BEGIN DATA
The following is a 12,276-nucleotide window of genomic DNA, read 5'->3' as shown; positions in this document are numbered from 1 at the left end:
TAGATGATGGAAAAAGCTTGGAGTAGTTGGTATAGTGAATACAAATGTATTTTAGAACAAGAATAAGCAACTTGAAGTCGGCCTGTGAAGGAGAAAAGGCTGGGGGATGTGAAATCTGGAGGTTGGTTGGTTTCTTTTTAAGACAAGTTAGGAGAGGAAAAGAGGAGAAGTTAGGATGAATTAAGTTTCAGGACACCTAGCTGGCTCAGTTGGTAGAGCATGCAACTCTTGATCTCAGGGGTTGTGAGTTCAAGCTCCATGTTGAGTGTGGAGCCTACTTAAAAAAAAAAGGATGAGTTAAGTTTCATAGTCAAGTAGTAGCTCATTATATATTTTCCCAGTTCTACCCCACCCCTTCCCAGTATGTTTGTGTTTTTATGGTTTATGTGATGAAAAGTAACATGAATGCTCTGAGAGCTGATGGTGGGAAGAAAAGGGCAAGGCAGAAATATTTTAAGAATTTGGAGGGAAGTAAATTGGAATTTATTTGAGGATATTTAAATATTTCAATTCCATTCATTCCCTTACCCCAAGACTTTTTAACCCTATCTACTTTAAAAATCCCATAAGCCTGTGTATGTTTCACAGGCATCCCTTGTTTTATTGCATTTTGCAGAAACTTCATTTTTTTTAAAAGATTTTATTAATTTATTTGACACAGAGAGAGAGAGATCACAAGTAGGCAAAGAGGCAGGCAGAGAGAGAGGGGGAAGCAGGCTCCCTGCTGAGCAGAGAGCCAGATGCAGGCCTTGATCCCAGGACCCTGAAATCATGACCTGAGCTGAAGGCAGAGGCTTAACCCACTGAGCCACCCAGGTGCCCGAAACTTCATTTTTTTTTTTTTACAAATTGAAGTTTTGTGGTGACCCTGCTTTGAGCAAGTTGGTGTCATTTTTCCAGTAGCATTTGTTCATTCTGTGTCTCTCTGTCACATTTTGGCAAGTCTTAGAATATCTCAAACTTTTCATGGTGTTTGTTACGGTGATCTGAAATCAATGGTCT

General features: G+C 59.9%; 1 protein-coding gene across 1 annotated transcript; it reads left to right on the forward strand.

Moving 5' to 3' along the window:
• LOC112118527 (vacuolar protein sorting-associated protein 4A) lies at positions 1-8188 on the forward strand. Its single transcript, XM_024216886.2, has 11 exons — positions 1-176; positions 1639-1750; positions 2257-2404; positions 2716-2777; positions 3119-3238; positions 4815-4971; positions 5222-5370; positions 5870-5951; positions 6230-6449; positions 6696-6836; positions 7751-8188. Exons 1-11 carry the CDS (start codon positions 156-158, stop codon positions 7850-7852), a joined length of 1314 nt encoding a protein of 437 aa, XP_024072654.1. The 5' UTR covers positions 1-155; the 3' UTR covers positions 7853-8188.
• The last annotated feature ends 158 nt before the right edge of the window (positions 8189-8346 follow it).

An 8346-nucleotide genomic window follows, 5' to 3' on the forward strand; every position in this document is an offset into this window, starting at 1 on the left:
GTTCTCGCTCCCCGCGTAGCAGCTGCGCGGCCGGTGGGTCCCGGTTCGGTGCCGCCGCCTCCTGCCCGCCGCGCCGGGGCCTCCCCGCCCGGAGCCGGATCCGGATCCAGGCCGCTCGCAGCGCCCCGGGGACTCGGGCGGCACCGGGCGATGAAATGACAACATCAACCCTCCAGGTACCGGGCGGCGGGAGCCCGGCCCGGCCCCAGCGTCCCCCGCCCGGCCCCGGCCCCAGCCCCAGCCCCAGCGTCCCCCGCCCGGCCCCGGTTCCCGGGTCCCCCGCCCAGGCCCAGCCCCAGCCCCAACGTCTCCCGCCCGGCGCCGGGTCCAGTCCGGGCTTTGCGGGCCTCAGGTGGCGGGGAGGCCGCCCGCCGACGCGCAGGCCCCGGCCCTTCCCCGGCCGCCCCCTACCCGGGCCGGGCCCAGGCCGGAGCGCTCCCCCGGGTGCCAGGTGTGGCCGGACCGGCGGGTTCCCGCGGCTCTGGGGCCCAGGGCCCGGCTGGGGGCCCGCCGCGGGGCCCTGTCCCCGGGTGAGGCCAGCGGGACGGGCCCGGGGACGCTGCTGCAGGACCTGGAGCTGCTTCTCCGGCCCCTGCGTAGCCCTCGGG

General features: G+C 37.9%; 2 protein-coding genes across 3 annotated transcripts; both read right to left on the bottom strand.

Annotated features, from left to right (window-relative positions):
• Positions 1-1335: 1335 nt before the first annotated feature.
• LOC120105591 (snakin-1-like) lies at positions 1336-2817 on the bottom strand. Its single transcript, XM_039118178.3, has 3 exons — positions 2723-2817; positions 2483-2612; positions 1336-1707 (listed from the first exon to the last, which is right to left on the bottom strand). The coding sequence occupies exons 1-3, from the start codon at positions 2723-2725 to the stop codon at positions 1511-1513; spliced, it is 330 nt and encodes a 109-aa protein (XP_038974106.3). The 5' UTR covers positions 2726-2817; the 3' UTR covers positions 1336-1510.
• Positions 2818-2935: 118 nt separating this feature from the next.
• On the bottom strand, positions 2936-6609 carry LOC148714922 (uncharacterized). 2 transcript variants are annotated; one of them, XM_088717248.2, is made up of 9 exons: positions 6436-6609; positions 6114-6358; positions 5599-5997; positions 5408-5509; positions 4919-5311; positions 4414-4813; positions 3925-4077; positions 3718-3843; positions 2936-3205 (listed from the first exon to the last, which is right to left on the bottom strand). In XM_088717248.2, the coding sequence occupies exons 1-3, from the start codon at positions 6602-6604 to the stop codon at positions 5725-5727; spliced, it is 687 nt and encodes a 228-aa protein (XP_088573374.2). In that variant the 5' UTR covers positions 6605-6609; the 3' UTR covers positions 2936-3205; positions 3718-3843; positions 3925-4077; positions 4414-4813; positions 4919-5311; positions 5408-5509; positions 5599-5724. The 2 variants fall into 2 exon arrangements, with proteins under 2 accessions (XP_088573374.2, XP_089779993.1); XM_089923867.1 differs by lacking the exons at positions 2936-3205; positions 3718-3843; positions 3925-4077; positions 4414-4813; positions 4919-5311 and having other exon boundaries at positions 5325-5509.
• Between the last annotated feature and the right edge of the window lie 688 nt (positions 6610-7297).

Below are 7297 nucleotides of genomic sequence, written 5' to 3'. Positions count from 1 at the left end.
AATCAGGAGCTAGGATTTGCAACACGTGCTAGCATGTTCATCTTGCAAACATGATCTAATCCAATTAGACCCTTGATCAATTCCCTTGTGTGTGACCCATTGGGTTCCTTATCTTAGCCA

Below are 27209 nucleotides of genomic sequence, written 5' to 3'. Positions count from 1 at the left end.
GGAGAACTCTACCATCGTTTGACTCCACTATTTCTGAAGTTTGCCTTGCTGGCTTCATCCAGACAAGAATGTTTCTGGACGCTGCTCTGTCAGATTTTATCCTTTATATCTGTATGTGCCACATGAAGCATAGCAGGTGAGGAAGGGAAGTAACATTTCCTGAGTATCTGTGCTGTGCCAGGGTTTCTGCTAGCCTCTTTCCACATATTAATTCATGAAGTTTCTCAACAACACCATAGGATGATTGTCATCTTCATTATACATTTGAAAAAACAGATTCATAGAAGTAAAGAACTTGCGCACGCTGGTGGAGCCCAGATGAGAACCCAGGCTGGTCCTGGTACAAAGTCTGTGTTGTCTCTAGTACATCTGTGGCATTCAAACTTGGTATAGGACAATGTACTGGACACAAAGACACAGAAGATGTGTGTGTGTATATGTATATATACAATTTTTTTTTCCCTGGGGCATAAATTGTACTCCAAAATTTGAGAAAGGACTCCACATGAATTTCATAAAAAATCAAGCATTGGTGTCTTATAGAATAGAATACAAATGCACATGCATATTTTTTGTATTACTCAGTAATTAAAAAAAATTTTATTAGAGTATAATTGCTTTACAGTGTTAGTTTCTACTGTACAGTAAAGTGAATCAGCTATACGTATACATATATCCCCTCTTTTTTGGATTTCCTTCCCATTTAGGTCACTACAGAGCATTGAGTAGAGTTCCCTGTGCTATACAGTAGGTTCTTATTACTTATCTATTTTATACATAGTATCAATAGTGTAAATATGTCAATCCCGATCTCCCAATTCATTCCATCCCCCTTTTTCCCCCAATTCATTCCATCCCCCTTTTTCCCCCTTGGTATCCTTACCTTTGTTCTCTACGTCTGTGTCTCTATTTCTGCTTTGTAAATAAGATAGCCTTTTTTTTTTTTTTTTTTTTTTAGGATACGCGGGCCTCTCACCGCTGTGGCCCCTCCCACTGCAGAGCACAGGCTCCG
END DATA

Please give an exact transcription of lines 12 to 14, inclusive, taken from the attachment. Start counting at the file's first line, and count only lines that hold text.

• LOC120105591 (snakin-1-like) lies at positions 1336-2817 on the bottom strand. Its single transcript, XM_039118178.3, has 3 exons — positions 2723-2817; positions 2483-2612; positions 1336-1707 (listed from the first exon to the last, which is right to left on the bottom strand). The coding sequence occupies exons 1-3, from the start codon at positions 2723-2725 to the stop codon at positions 1511-1513; spliced, it is 330 nt and encodes a 109-aa protein (XP_038974106.3). The 5' UTR covers positions 2726-2817; the 3' UTR covers positions 1336-1510.
• Positions 2818-2935: 118 nt separating this feature from the next.
• On the bottom strand, positions 2936-6609 carry LOC148714922 (uncharacterized). 2 transcript variants are annotated; one of them, XM_088717248.2, is made up of 9 exons: positions 6436-6609; positions 6114-6358; positions 5599-5997; positions 5408-5509; positions 4919-5311; positions 4414-4813; positions 3925-4077; positions 3718-3843; positions 2936-3205 (listed from the first exon to the last, which is right to left on the bottom strand). In XM_088717248.2, the coding sequence occupies exons 1-3, from the start codon at positions 6602-6604 to the stop codon at positions 5725-5727; spliced, it is 687 nt and encodes a 228-aa protein (XP_088573374.2). In that variant the 5' UTR covers positions 6605-6609; the 3' UTR covers positions 2936-3205; positions 3718-3843; positions 3925-4077; positions 4414-4813; positions 4919-5311; positions 5408-5509; positions 5599-5724. The 2 variants fall into 2 exon arrangements, with proteins under 2 accessions (XP_088573374.2, XP_089779993.1); XM_089923867.1 differs by lacking the exons at positions 2936-3205; positions 3718-3843; positions 3925-4077; positions 4414-4813; positions 4919-5311 and having other exon boundaries at positions 5325-5509.